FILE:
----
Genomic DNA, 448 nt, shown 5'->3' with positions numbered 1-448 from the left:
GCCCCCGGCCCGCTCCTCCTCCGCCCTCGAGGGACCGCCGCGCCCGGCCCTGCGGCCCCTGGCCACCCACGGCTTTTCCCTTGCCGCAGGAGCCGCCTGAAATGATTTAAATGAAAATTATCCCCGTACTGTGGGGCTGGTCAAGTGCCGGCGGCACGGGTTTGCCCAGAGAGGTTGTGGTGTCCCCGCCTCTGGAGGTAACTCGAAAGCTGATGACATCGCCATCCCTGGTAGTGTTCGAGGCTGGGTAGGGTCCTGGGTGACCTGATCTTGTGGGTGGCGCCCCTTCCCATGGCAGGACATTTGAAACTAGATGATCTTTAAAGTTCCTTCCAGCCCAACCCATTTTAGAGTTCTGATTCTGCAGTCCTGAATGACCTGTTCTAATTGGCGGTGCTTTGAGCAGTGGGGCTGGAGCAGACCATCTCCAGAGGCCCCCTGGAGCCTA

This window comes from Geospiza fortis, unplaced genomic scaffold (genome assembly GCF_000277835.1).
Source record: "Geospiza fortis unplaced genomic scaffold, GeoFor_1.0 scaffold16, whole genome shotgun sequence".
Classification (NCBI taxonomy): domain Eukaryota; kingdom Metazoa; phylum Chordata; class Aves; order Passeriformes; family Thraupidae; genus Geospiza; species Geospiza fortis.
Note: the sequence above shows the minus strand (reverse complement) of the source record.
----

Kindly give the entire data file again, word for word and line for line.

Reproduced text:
Genomic DNA, 448 nt, shown 5'->3' with positions numbered 1-448 from the left:
GCCCCCGGCCCGCTCCTCCTCCGCCCTCGAGGGACCGCCGCGCCCGGCCCTGCGGCCCCTGGCCACCCACGGCTTTTCCCTTGCCGCAGGAGCCGCCTGAAATGATTTAAATGAAAATTATCCCCGTACTGTGGGGCTGGTCAAGTGCCGGCGGCACGGGTTTGCCCAGAGAGGTTGTGGTGTCCCCGCCTCTGGAGGTAACTCGAAAGCTGATGACATCGCCATCCCTGGTAGTGTTCGAGGCTGGGTAGGGTCCTGGGTGACCTGATCTTGTGGGTGGCGCCCCTTCCCATGGCAGGACATTTGAAACTAGATGATCTTTAAAGTTCCTTCCAGCCCAACCCATTTTAGAGTTCTGATTCTGCAGTCCTGAATGACCTGTTCTAATTGGCGGTGCTTTGAGCAGTGGGGCTGGAGCAGACCATCTCCAGAGGCCCCCTGGAGCCTA

This window comes from Geospiza fortis, unplaced genomic scaffold (genome assembly GCF_000277835.1).
Source record: "Geospiza fortis unplaced genomic scaffold, GeoFor_1.0 scaffold16, whole genome shotgun sequence".
Classification (NCBI taxonomy): domain Eukaryota; kingdom Metazoa; phylum Chordata; class Aves; order Passeriformes; family Thraupidae; genus Geospiza; species Geospiza fortis.
Note: the sequence above shows the minus strand (reverse complement) of the source record.